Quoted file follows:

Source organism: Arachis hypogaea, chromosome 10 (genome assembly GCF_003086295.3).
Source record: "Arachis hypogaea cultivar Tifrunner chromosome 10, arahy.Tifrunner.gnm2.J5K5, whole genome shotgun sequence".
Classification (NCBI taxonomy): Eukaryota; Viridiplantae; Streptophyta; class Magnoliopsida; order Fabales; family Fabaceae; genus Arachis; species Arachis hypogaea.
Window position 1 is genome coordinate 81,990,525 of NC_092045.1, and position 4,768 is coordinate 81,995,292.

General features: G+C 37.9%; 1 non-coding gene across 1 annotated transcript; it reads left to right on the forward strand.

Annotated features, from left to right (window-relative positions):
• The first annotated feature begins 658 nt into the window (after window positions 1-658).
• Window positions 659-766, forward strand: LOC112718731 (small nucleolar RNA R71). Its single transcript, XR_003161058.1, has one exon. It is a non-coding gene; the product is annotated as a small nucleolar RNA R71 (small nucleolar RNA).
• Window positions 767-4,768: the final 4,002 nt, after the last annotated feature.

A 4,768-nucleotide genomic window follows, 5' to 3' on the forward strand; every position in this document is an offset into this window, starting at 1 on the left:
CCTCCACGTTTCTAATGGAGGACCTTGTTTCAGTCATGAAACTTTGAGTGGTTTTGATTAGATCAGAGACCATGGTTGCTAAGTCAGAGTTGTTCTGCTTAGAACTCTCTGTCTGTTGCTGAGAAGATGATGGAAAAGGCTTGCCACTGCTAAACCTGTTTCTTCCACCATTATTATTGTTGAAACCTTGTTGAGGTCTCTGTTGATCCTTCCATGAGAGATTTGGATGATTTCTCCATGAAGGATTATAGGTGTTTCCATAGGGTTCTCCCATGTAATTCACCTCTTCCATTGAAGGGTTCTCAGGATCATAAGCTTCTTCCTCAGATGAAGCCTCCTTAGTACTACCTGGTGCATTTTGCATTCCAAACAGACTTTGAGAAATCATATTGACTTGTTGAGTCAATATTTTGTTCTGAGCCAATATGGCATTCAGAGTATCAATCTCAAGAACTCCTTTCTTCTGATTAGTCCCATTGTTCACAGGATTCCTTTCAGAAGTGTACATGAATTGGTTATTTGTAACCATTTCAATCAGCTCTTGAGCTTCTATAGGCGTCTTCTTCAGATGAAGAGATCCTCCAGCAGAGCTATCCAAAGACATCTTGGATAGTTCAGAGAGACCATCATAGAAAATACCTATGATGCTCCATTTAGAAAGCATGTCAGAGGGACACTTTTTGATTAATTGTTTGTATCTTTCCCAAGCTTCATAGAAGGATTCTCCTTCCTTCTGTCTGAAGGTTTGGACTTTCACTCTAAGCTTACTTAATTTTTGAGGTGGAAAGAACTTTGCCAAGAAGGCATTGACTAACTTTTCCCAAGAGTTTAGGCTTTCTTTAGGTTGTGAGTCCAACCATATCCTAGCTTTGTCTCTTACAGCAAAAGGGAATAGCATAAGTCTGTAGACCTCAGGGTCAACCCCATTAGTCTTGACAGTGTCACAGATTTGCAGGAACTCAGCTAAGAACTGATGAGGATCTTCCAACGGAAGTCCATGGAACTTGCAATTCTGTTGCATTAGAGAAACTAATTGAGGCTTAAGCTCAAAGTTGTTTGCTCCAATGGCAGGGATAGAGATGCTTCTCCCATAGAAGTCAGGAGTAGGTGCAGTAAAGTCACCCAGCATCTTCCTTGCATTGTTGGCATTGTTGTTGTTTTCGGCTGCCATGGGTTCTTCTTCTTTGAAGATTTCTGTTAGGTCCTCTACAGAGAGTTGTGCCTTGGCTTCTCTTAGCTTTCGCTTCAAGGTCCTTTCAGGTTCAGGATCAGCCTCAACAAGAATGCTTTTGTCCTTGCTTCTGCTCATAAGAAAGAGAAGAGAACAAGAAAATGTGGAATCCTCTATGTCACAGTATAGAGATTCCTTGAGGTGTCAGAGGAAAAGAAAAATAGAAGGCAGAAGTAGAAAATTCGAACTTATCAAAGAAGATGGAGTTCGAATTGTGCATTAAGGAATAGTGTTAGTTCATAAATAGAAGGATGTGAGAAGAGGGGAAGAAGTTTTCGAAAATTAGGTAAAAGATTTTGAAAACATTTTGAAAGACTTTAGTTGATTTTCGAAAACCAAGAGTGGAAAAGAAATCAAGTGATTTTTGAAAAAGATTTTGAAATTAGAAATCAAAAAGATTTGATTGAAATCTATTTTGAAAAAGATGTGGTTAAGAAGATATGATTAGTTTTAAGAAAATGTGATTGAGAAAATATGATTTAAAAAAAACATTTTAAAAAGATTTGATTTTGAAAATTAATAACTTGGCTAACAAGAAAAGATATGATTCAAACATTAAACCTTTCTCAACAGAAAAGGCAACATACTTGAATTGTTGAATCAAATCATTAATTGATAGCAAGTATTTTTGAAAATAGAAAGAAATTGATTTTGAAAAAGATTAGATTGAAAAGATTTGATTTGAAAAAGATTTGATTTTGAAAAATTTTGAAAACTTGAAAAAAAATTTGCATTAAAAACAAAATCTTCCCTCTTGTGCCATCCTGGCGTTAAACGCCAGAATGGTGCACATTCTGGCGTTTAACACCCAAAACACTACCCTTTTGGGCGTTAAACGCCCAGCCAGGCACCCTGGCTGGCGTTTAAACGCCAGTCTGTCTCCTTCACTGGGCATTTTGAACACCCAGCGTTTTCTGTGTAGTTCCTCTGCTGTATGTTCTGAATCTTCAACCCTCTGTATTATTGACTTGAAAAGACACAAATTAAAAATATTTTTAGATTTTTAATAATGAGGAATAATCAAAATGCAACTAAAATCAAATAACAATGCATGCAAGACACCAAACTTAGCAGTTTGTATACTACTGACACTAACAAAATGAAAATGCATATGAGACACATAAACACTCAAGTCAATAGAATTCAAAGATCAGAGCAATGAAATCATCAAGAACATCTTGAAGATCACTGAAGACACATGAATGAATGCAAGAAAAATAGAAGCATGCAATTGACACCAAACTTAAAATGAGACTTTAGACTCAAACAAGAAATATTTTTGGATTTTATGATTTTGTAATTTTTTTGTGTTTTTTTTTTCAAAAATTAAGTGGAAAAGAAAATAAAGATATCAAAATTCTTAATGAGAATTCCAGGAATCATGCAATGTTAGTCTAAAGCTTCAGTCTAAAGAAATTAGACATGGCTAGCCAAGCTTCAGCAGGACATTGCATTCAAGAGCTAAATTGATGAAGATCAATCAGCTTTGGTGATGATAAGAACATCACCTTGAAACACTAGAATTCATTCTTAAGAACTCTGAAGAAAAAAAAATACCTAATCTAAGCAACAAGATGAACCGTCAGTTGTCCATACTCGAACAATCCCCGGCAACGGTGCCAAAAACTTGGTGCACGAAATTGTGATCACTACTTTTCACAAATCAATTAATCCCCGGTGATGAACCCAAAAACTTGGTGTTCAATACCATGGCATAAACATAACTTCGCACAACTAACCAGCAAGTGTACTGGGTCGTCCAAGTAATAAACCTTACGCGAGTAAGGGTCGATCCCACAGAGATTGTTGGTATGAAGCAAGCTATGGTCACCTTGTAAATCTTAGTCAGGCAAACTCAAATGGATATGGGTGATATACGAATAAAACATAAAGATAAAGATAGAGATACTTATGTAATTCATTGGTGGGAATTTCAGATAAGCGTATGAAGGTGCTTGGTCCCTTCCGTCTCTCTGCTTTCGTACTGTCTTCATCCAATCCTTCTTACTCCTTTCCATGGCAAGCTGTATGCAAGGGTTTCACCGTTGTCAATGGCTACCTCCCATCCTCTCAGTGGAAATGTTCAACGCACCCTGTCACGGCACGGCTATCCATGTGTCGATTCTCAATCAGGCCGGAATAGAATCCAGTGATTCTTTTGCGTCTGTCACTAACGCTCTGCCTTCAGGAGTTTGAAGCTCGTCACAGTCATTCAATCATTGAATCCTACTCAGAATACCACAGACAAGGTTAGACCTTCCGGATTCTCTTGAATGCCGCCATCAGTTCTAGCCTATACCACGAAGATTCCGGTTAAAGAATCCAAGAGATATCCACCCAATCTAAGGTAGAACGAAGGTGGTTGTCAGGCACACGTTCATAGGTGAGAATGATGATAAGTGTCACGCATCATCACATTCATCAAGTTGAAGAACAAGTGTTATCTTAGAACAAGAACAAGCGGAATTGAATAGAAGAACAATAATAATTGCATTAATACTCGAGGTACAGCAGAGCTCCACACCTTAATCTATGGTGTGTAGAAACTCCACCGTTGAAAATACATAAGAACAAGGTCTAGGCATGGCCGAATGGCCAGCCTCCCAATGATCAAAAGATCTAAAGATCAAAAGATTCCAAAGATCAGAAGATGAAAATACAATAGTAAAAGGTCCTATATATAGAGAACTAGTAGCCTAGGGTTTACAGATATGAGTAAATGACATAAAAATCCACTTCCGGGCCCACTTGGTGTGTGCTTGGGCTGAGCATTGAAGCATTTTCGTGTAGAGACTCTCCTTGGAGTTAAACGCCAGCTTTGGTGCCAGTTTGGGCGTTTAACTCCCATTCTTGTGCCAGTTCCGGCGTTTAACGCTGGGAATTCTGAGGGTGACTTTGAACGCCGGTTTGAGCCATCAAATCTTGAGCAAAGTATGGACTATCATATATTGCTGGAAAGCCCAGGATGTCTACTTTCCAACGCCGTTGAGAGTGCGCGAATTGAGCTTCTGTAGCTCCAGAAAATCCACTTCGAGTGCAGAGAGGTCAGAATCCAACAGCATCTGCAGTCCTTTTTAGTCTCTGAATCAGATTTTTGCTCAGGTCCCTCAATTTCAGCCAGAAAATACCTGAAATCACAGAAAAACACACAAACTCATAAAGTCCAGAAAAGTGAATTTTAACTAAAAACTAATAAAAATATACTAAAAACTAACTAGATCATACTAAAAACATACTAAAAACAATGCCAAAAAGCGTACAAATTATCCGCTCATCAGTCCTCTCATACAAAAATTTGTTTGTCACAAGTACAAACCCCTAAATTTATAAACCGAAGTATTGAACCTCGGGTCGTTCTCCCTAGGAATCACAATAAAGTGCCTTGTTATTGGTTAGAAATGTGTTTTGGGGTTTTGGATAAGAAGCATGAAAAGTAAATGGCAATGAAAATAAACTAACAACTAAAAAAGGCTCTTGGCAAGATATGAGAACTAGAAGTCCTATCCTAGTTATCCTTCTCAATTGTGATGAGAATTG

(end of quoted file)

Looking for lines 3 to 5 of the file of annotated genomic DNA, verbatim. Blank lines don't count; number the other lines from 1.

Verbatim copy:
Classification (NCBI taxonomy): Eukaryota; Viridiplantae; Streptophyta; class Magnoliopsida; order Fabales; family Fabaceae; genus Arachis; species Arachis hypogaea.
Window position 1 is genome coordinate 81,990,525 of NC_092045.1, and position 4,768 is coordinate 81,995,292.

General features: G+C 37.9%; 1 non-coding gene across 1 annotated transcript; it reads left to right on the forward strand.